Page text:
The Museum's curator and founder Sigurður Hjartarson suggests the museum is "best described as a cultural history museum, a natural history museum and a science centre" (38). Hafsteinsson connects this intersection of culture and nature to a history of changing sexual eras in Iceland, stating that Iceland experienced a sexual awakening in the 1990s, coupled with a new permissiveness in the regulation of obscenity and sex. This can be read as one affirmation of neoliberalism, one of individualism, agency, and national identity as realized through the unregulated self. This book allows us to engage questions relating to the effect of neoliberal and market-driven policies on the management, growth, and exhibitionary content of cultural institutions. The site of "the national" in Icelandic history has been one of contestation for quite some time. In part, projections of Icelandic identity are connected to Icelandic manuscripts that were returned by the Danes in 1971. The manuscripts are an important element Icelandic cultural and national continuity.2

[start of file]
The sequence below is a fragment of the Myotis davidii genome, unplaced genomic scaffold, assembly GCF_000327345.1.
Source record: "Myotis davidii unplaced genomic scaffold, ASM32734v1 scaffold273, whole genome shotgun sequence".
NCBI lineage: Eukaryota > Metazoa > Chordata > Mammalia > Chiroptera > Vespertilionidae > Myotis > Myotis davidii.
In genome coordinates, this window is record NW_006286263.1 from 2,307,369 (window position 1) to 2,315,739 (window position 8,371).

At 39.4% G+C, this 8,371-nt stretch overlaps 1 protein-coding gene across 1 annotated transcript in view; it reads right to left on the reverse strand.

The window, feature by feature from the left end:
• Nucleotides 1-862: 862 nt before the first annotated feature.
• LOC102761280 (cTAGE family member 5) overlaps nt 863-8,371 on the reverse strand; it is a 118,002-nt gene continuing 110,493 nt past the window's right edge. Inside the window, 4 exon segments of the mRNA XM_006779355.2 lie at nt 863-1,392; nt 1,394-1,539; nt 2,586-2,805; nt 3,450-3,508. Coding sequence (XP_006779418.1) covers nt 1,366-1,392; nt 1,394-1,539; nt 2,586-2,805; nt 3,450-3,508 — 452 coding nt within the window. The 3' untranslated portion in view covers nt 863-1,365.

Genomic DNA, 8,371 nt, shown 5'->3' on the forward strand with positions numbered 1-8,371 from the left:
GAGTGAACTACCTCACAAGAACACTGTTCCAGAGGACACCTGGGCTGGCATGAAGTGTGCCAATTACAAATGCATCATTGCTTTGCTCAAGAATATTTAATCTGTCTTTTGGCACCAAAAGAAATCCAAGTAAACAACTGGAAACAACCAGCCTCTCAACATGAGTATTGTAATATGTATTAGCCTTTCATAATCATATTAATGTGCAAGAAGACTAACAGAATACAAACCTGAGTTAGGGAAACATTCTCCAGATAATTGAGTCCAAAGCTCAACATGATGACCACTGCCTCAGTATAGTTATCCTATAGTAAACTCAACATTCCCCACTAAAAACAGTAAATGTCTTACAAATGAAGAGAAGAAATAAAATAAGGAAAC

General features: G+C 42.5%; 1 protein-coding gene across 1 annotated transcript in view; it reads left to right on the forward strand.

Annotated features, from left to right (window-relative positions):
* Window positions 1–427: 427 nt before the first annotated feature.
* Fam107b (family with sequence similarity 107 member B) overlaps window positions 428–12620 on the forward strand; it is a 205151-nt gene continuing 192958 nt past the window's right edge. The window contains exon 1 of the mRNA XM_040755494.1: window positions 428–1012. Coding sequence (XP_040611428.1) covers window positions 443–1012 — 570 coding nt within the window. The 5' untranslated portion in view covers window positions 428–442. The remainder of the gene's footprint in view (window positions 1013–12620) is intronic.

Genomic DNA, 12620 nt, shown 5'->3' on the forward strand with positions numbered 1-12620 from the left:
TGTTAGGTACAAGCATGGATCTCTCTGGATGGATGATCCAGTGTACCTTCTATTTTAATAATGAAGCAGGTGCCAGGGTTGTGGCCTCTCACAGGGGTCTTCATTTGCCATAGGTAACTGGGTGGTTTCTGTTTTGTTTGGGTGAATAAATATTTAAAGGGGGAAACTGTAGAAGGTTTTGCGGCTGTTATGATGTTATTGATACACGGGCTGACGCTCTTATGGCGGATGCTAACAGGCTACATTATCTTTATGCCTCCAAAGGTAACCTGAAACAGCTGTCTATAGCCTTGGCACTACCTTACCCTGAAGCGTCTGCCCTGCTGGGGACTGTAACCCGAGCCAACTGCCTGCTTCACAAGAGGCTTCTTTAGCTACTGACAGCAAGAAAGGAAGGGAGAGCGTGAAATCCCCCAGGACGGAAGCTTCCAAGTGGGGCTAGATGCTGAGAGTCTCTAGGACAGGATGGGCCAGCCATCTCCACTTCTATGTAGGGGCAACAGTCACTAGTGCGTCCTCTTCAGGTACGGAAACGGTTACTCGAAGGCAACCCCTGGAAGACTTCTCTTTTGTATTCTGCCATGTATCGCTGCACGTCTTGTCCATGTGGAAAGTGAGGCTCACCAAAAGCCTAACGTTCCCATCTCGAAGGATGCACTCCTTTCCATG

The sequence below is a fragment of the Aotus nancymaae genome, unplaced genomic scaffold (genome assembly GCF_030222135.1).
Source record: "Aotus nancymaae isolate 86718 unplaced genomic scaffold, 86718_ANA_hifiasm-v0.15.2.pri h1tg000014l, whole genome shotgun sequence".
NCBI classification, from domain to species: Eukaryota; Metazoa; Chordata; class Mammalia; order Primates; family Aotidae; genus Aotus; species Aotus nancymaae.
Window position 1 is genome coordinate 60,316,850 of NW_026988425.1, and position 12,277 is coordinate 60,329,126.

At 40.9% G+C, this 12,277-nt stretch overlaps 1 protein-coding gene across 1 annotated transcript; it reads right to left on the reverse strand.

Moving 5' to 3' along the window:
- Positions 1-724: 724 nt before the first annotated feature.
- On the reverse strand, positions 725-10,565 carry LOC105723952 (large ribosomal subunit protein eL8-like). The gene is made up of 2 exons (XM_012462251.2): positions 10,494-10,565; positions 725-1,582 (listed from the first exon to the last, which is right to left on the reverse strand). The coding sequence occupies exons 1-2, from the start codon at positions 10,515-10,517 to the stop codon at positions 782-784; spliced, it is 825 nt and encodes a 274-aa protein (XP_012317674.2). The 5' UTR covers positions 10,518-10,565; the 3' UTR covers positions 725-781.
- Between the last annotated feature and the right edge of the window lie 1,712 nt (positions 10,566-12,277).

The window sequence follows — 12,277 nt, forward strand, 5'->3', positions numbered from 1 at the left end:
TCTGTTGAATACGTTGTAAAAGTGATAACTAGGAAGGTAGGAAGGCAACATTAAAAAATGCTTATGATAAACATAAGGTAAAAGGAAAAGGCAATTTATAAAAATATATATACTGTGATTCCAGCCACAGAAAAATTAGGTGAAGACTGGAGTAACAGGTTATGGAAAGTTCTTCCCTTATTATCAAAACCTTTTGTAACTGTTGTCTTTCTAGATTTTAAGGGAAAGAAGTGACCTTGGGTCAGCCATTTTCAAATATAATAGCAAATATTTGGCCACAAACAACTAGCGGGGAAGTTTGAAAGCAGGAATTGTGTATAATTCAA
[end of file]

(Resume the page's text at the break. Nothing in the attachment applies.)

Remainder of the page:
The ownership and control over collections, like the manuscripts, is recognized as an affirmation of national sovereignty and identity. The National Museum of Iceland (founded in 1863) is a key site for the assertion of Icelandic national ideals against Danish colonial rule. But the Phallological Museum also navigates a terrain between an assertion of a national, natural history—its collection of almost three hundred penises and penile parts are of Icelandic land and sea mammals—and one of folkloric objects also understood as particularly Icelandic:

in the Folklore section, one can find specimens of an adult Nicor or Kelpie (Equus fabulosus Aquaticus Islandicus), a Christmas lad (Homo natalicus Islandicus), and the penis of an elf huldumaður), merman, Njardvik-Growler, elfin billy-goat, elfin ram, rustic elf, the neogrophic cat, catafox (a mixture of cat and fox), shadow hound (a mixture of dog and fox), enriching beach mouse, beach walker, seahowler (an Icelandic sea monster), ghost, changeling, beach murmurer, whirler (Icelandic witches's familiar) and seabull. [69]